The best bar food and snacks in New York City 2012

Discover New York’s best bar food, including upscale Tater-Tots, retooled potato chips, perfect mozzarella sticks and Buffalo-wings-influenced cheese curds.

Photograph: Jakob N. Layman

Pig’s head banh mi at the Daily
Vietnamese sandwiches may not be the best pairing for cocktails, but no matter—this doorstopper from chef Brad Farmerie is worth seeking out, even if the Daily’s classic quaffs aren’t on your agenda. The stacked creation might as well be called pork four ways: Each bite is a study in porcine decadence, with layers of meaty flavor coming from rich Asian-spiced rillettes, a thick slab of pig’s-head terrine, crispy pork belly, and a crunchy pig’s ear coated with panko and spicy mustard. 210 Elizabeth St between Prince and Spring Sts (212-343-7011, $13.—Chris Schonberger

Photograph: Dominic Perri

Everything duck roll at Silk Rd Tavern
These dense parcels may look like your garden-variety egg rolls, but the umami-rich, beak-to-tail filling puts those flimsy takeout tubes to shame. Chinese five-spice powder and white pepper tease out the subtle gaminess of shredded duck-leg meat, which is combined with crispy bits of skin and velvety hunks of Hudson Valley foie gras. Scallions brighten the mixture, while a dash of Hennessy adds a hint of oaky sweetness. 46 W 22nd St between Fifth and Sixth Aves (212-989-7889, $12.—Sarah Bruning

Photograph: Marc Evan

Warm bag of croutons at the Counting Room
Bits of Balthazar French baguettes, left over from making sandwiches, inspired chef Robert Crosson to offer this unusual bar snack in place of popcorn. Cubed bread is tossed with garlic, Parmesan, basil, Italian parsley, sea salt and black pepper, then toasted in a hot skillet. The serving vessel—a small brown-paper bag—may tempt you to squirrel these compulsively edible squares away for tomorrow’s salad, but they’re also an elegant way to carbo-load for a night of drinking. 44 Berry St at North 11th St, Williamsburg, Brooklyn (718-599-1860, $6—Sarah Bruning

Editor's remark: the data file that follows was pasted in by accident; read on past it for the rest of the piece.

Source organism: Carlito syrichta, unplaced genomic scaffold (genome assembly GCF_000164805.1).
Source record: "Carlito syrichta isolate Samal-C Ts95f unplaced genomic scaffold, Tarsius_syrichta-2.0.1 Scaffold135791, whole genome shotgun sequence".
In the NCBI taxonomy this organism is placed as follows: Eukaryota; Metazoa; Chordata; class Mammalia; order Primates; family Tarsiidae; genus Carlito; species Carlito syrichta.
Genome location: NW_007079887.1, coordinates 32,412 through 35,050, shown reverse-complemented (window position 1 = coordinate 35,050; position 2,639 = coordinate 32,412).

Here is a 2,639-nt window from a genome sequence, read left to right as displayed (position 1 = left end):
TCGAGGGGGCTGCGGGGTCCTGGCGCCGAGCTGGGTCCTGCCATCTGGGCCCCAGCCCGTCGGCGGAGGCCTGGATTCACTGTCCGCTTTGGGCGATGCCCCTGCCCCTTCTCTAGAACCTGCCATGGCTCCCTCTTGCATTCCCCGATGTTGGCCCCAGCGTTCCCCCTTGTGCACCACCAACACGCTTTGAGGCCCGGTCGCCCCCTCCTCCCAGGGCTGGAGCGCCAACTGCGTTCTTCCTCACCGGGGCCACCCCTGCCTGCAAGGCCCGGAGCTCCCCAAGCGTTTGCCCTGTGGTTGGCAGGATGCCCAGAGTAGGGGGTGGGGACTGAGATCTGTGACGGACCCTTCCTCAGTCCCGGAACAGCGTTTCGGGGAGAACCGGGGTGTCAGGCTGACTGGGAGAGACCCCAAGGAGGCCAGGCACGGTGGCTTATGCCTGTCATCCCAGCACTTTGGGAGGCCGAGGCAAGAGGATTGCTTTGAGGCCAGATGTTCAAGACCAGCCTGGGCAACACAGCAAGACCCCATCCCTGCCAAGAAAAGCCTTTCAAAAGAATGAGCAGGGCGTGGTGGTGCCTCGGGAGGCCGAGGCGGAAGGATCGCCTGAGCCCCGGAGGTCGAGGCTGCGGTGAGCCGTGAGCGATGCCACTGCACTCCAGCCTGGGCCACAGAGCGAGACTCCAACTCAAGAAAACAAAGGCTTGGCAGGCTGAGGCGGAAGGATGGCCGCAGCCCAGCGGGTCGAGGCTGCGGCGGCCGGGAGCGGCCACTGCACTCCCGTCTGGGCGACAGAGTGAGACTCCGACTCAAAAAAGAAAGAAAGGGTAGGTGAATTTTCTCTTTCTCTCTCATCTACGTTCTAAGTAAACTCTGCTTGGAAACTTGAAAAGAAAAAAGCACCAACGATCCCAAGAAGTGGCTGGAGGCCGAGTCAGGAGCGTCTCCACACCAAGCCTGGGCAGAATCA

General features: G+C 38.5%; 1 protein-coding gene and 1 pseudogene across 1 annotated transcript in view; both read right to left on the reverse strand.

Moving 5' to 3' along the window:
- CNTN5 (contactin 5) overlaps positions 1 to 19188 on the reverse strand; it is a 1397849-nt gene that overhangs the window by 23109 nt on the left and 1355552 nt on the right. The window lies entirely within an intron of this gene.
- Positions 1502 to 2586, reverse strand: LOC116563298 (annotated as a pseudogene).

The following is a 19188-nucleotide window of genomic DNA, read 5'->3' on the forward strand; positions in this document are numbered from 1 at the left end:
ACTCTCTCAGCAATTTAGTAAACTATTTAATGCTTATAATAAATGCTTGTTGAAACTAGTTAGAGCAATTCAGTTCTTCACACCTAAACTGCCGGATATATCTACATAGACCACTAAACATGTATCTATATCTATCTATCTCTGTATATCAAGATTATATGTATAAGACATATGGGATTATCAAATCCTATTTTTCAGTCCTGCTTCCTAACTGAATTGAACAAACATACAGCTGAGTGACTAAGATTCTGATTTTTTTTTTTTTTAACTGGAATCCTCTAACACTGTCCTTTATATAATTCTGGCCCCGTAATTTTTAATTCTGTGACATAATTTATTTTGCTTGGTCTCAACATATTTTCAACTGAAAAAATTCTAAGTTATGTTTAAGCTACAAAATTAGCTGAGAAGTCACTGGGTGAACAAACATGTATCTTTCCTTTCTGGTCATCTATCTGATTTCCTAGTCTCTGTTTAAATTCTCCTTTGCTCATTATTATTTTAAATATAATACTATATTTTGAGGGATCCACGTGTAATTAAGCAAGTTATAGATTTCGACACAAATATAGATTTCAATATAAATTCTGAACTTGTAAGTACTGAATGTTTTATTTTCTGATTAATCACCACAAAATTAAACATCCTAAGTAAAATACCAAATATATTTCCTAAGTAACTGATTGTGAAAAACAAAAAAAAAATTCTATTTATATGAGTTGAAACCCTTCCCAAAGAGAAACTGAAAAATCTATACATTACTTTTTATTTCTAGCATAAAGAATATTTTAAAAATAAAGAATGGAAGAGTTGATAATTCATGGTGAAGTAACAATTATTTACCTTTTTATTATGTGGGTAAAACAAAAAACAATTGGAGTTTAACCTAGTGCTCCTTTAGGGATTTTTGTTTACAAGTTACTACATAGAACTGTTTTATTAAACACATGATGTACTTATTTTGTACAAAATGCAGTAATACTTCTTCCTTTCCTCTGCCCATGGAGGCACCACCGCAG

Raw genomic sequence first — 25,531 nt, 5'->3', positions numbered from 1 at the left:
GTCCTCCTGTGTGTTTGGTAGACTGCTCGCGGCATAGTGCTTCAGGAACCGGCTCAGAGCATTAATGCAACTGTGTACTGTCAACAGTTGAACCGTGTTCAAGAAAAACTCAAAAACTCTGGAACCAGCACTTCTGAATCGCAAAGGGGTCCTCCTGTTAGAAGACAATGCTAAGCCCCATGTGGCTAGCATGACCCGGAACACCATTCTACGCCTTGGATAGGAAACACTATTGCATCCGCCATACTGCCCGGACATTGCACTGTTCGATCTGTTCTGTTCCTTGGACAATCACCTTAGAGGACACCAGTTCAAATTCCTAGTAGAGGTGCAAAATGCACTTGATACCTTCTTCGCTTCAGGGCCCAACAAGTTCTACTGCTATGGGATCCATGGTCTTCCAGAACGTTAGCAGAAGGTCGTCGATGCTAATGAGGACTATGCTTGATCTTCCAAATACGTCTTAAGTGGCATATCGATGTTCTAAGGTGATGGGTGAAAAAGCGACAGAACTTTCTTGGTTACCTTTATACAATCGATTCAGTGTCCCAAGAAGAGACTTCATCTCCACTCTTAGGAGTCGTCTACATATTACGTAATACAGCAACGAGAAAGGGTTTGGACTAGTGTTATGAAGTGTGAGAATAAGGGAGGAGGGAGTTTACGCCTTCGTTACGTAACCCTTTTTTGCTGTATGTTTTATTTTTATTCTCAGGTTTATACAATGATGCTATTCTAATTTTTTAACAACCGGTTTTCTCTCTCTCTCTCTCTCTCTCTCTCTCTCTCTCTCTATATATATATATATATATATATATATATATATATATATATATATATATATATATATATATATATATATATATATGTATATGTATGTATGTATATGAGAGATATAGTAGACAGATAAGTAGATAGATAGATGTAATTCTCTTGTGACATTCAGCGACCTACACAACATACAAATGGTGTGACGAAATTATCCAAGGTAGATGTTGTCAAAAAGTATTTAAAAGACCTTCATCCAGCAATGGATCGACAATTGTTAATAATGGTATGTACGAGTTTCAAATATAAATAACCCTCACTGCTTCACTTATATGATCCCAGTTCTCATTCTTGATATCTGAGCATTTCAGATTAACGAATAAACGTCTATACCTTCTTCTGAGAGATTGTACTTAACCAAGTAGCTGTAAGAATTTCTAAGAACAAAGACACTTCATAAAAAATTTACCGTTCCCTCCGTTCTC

Photograph: Dominic Perri

Bone marrow with Bayley Hazen cheese and marmalade at Corkbuzz Wine Studio
Roasted marrow, so perfect on its own, is typically served with just an austere sprinkle of salt and a side of plain toast. But at Corkbuzz, the split bones are taken a step further. Here, the marrow is excised and poached, pressed back into the bone with funky Bayley Hazen blue cheese and bread crumbs, then placed under the broiler to bubble and crisp. Scoop out the pungent mixture and smear it on toasted semolina studded with golden raisins and fennel. 13 E 13th St between Fifth Ave and University Pl (646-873-6071, $17.—Laren Spirer

Photograph: Dominic Perri

Duck-fat fried Tater-Tots at Northeast Kingdom
Northeast Kingdom chef Kevin Adey gives Tater-Tots the semihomemade treatment, frying store-bought starchy balls of potato mash in rendered D’Artagnan duck fat until they are crisp and shimmery. Ketchup cuts the richness nicely; Kingdom connoisseurs use the tip of the squeeze bottle to insert a dollop of the sweet-acidic condiment directly inside the tot. 18 Wyckoff Ave at Troutman St, Bushwick, Brooklyn (718-386-3864, $10—Christopher Ross

Photograph: Melissa Sinclair

Jambalaya balls in dirty gravy at Exchange Alley
Exchange Alley chef and owner Paul Gerard polished his kitchen chops in New Orleans, but he was raised on second-generation Italian fare in Brooklyn. He created this bar snack—a mash-up of old-school New York arancini rice balls with a classic Creole stew—as a nod to both towns. He begins with sticky Spanish rice, rock shrimp and chicken stock. Cooked down and shaped by hand, the balls are then breaded, fried and garnished with chilies and green onion, making for a moist, spicy bite that grows tantalizingly hotter on the tongue. A gravy composed of chicken liver, ground pork, beef and a dark brown roux provides a rich contrast. 424 E 9th St between First Ave and Ave A (212-228-8525). $9.—Christopher Ross